During the 2012 Harvard Graduate School of Education summer programme entitled “Leadership: An Evolving Vision”,4 Merseth reiterated that for instructional rounds to be most effective, all teachers should be observing each other.
Instructional rounds should be voluntary and do not have to last longer than 15 minutes. During this time, Merseth believes that the observing teacher/s should be able to gather enough evidence to answer the following four questions:
1. What is the teacher saying and doing?
2. What are the students saying and doing?
3. What task has the teacher set for the students?
4. If the students did everything the teacher asked them to do, what would the students know and be able to do?
The level of questioning by the observed teacher is an important indicator of effective learning and teaching. Closed questions that require only “yes” or “no” answers do not elicit high order thinking. If teachers challenge students to provide explanations, then they have to show understanding. This raises the level of cognitive demand. Questions or tasks that require pupils to explain, discuss, evaluate, synthesise or differentiate mean that students understand concepts and are able to apply that understanding to a new situation.
It is interesting to note that this four-step observation tool can also be reversed as a useful guide in planning lessons. The teacher can begin with the last question and work backwards in designing the task to achieve this.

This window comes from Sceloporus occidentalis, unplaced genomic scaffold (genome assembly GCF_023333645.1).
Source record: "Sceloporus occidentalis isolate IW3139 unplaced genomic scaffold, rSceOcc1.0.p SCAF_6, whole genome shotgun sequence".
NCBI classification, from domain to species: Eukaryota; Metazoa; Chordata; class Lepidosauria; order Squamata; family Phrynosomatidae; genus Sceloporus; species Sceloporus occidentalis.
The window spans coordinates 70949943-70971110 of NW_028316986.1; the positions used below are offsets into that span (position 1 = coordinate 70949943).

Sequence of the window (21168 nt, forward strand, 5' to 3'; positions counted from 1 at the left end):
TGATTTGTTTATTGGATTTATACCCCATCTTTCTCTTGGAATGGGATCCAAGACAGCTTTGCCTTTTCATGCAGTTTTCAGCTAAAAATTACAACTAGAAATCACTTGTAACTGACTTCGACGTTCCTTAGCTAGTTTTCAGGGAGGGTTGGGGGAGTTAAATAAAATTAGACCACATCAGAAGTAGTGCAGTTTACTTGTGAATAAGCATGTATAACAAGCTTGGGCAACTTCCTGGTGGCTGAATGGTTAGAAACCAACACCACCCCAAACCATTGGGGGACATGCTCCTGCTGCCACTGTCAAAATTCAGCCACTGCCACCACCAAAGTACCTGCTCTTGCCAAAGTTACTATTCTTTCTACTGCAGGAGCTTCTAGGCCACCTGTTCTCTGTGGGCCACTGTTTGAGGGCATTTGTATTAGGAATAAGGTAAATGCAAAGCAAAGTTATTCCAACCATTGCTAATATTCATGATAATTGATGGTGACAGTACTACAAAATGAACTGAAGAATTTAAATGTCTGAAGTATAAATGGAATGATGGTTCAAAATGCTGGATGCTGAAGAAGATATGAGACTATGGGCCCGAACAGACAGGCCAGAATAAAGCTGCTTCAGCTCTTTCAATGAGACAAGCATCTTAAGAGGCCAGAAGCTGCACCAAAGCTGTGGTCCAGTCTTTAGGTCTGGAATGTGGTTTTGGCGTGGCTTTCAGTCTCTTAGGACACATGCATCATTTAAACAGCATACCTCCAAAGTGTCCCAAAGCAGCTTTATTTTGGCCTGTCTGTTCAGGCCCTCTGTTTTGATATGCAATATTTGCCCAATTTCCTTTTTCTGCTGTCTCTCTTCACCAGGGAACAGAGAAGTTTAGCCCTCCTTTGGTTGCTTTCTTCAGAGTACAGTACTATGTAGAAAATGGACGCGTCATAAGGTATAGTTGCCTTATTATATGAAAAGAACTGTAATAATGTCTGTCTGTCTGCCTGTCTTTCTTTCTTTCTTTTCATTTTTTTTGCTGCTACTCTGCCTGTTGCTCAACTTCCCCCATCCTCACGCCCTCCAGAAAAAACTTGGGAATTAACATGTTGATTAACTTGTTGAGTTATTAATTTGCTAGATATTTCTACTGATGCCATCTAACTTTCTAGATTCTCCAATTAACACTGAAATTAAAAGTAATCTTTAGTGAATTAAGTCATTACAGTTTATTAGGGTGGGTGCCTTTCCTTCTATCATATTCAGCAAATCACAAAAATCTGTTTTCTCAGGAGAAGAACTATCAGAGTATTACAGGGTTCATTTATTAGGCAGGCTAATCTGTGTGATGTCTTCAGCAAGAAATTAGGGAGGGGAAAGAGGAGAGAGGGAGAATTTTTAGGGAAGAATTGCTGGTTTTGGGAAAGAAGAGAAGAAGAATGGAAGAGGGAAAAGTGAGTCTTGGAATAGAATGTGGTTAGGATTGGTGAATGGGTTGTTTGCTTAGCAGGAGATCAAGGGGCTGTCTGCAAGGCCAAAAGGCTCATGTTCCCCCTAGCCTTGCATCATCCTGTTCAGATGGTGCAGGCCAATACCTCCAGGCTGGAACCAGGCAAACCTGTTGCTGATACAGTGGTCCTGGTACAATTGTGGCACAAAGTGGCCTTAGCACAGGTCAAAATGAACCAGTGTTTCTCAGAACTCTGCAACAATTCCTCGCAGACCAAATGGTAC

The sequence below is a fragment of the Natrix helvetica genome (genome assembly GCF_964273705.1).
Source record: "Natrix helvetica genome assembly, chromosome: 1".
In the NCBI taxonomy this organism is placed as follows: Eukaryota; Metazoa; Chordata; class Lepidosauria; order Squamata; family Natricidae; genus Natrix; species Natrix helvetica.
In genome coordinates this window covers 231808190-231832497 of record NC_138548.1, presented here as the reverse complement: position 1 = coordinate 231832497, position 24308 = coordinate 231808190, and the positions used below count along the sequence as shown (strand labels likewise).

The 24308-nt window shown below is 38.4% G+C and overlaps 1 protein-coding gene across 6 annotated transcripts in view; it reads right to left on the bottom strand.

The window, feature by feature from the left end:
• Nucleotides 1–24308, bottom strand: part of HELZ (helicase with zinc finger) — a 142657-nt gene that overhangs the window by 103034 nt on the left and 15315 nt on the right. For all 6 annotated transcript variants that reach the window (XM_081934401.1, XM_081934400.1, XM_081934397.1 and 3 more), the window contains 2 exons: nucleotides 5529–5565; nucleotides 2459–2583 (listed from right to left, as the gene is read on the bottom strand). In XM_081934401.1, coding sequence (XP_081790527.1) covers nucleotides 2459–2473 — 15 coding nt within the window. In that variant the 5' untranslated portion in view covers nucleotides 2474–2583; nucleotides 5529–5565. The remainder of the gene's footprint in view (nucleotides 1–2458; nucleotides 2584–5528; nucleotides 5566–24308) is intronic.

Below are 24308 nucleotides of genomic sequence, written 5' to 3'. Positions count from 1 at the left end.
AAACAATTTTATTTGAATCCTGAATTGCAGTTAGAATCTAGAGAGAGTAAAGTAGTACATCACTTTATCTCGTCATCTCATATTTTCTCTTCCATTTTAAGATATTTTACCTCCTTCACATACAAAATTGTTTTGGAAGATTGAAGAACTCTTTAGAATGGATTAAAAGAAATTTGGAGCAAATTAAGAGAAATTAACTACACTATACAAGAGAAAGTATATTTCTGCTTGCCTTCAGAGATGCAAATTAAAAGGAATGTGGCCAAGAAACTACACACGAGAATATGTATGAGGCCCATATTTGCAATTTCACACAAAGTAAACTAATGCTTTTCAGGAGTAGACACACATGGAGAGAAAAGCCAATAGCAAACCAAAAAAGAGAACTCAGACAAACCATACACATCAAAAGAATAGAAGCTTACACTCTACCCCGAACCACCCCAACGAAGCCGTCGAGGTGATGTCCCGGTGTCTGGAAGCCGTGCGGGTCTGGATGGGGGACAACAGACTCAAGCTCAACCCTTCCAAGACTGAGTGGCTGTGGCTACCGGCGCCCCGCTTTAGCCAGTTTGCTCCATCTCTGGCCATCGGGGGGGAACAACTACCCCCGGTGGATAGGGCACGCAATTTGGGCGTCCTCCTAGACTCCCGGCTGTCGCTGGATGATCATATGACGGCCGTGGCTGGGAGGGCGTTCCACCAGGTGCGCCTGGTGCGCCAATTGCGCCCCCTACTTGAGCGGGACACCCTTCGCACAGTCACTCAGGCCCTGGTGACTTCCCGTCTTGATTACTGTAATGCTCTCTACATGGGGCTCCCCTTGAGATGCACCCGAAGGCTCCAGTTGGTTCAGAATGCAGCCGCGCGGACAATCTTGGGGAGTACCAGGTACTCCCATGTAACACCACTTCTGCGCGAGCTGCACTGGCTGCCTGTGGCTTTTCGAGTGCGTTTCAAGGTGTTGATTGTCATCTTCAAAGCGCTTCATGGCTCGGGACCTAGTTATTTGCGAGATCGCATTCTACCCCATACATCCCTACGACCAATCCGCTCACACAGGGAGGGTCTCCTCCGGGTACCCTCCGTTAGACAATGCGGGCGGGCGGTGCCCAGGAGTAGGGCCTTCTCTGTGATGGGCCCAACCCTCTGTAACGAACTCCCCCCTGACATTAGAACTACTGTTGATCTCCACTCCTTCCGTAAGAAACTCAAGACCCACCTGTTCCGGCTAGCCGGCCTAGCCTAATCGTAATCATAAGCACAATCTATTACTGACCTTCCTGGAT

An alternative perspective
Perhaps teachers in South African schools need to start thinking about instructional rounds. Just as medical students learn their practice from observing other doctors, so teachers could adopt a similar approach. Teachers observing teachers can improve both theory and practice. The purpose of instructional rounds is to observe closely what is happening in the classroom, and to learn new strategies to solve problems and to improve the practice of learning and teaching (such as how to manage individuals versus group dynamics, what questions to pose that will elicit thinking, or how to ensure that everyone has understood the task and not just those who nod their heads).
Teitel5 is quite adamant that instructional rounds should be seen as a teacher development strategy and not merely as an observation practice. If the goal is to improve the practice of teaching and learning, then classroom observation needs to take on a totally different approach. Instead of the HOD, deputy or principal visiting teachers once a term or once a year for evaluation purposes, instructional rounds need to become part of continuous assessment and teaching practice. Teachers must be expected to visit colleagues and to share observations and insights in a non-judgemental way to improve both learning and teaching. This means that teachers must have the time and be available to observe one another. There is no doubt that to ensure the success of instructional rounds, school timetables would need to be adjusted to enable this practice.